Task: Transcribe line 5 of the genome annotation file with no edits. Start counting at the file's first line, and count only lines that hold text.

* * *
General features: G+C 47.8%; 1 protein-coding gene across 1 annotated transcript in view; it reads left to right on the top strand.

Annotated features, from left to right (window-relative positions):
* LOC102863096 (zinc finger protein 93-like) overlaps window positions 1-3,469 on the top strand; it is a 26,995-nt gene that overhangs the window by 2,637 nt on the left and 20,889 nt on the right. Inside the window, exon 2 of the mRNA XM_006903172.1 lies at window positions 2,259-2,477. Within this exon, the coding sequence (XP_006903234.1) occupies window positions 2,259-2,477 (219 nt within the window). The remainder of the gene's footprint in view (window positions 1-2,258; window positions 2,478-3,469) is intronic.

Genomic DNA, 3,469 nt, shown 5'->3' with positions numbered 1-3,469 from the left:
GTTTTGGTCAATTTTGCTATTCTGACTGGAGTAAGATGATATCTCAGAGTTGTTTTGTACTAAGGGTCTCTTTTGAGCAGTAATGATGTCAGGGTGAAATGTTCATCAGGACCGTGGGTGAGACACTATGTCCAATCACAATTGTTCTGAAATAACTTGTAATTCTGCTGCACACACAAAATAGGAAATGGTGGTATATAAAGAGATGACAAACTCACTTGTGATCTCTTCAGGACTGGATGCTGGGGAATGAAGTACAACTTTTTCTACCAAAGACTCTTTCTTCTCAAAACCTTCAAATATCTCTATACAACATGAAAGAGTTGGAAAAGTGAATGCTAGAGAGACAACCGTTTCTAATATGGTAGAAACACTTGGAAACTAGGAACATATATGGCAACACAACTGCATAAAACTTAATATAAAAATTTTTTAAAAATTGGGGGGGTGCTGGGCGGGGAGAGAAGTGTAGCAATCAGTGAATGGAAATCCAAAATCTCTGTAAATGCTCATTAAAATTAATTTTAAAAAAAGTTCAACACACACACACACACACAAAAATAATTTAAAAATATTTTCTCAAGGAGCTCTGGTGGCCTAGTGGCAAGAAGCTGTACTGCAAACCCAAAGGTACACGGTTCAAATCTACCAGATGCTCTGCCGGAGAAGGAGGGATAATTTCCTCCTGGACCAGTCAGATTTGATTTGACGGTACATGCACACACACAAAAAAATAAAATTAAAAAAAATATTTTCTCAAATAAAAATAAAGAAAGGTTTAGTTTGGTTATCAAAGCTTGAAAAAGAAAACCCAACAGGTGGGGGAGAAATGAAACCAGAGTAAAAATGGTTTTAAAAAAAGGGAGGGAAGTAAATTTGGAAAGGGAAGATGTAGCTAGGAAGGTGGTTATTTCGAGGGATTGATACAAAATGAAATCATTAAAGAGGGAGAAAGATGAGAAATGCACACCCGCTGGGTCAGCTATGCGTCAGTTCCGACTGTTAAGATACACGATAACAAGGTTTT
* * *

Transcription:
GTTTTGGTCAATTTTGCTATTCTGACTGGAGTAAGATGATATCTCAGAGTTGTTTTGTACTAAGGGTCTCTTTTGAGCAGTAATGATGTCAGGGTGAAATGTTCATCAGGACCGTGGGTGAGACACTATGTCCAATCACAATTGTTCTGAAATAACTTGTAATTCTGCTGCACACACAAAATAGGAAATGGTGGTATATAAAGAGATGACAAACTCACTTGTGATCTCTTCAGGACTGGATGCTGGGGAATGAAGTACAACTTTTTCTACCAAAGACTCTTTCTTCTCAAAACCTTCAAATATCTCTATACAACATGAAAGAGTTGGAAAAGTGAATGCTAGAGAGACAACCGTTTCTAATATGGTAGAAACACTTGGAAACTAGGAACATATATGGCAACACAACTGCATAAAACTTAATATAAAAATTTTTTAAAAATTGGGGGGGTGCTGGGCGGGGAGAGAAGTGTAGCAATCAGTGAATGGAAATCCAAAATCTCTGTAAATGCTCATTAAAATTAATTTTAAAAAAAGTTCAACACACACACACACACACAAAAATAATTTAAAAATATTTTCTCAAGGAGCTCTGGTGGCCTAGTGGCAAGAAGCTGTACTGCAAACCCAAAGGTACACGGTTCAAATCTACCAGATGCTCTGCCGGAGAAGGAGGGATAATTTCCTCCTGGACCAGTCAGATTTGATTTGACGGTACATGCACACACACAAAAAAATAAAATTAAAAAAAATATTTTCTCAAATAAAAATAAAGAAAGGTTTAGTTTGGTTATCAAAGCTTGAAAAAGAAAACCCAACAGGTGGGGGAGAAATGAAACCAGAGTAAAAATGGTTTTAAAAAAAGGGAGGGAAGTAAATTTGGAAAGGGAAGATGTAGCTAGGAAGGTGGTTATTTCGAGGGATTGATACAAAATGAAATCATTAAAGAGGGAGAAAGATGAGAAATGCACACCCGCTGGGTCAGCTATGCGTCAGTTCCGACTGTTAAGATACACGATAACAAGGTTTT